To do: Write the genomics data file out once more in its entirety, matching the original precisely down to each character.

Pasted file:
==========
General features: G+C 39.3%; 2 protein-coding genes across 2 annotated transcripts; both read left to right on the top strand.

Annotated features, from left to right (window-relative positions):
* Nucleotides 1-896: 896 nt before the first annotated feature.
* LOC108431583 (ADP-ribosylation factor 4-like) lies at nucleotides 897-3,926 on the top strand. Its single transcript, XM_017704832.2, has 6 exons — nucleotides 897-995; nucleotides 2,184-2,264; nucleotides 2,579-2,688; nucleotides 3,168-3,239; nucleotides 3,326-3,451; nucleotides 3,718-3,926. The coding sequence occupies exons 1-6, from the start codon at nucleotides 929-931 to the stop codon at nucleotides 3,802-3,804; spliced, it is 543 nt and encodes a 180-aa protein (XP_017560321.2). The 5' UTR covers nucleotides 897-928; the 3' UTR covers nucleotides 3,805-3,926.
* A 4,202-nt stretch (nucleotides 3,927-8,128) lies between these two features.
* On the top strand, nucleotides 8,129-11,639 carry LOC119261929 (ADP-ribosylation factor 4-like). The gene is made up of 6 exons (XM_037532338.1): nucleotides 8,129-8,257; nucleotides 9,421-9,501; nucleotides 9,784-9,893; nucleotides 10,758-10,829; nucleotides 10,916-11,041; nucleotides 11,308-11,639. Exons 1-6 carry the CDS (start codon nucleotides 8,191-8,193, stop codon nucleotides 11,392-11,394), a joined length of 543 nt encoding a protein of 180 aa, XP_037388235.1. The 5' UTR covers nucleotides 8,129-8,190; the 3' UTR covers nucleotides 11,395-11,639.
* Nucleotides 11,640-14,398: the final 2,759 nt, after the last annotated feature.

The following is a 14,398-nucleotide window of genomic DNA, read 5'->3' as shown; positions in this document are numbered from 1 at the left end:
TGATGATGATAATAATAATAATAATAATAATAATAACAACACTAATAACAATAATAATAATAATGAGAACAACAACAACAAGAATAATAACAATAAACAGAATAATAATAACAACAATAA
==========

General features: G+C 39.3%; 2 protein-coding genes across 2 annotated transcripts; both read left to right on the top strand.

Annotated features, from left to right (window-relative positions):
* Nucleotides 1-896: 896 nt before the first annotated feature.
* LOC108431583 (ADP-ribosylation factor 4-like) lies at nucleotides 897-3,926 on the top strand. Its single transcript, XM_017704832.2, has 6 exons — nucleotides 897-995; nucleotides 2,184-2,264; nucleotides 2,579-2,688; nucleotides 3,168-3,239; nucleotides 3,326-3,451; nucleotides 3,718-3,926. The coding sequence occupies exons 1-6, from the start codon at nucleotides 929-931 to the stop codon at nucleotides 3,802-3,804; spliced, it is 543 nt and encodes a 180-aa protein (XP_017560321.2). The 5' UTR covers nucleotides 897-928; the 3' UTR covers nucleotides 3,805-3,926.
* A 4,202-nt stretch (nucleotides 3,927-8,128) lies between these two features.
* On the top strand, nucleotides 8,129-11,639 carry LOC119261929 (ADP-ribosylation factor 4-like). The gene is made up of 6 exons (XM_037532338.1): nucleotides 8,129-8,257; nucleotides 9,421-9,501; nucleotides 9,784-9,893; nucleotides 10,758-10,829; nucleotides 10,916-11,041; nucleotides 11,308-11,639. Exons 1-6 carry the CDS (start codon nucleotides 8,191-8,193, stop codon nucleotides 11,392-11,394), a joined length of 543 nt encoding a protein of 180 aa, XP_037388235.1. The 5' UTR covers nucleotides 8,129-8,190; the 3' UTR covers nucleotides 11,395-11,639.
* Nucleotides 11,640-14,398: the final 2,759 nt, after the last annotated feature.

The following is a 14,398-nucleotide window of genomic DNA, read 5'->3' as shown; positions in this document are numbered from 1 at the left end:
TGATGATGATAATAATAATAATAATAATAATAATAACAACACTAATAACAATAATAATAATAATGAGAACAACAACAACAAGAATAATAACAATAAACAGAATAATAATAACAACAATAA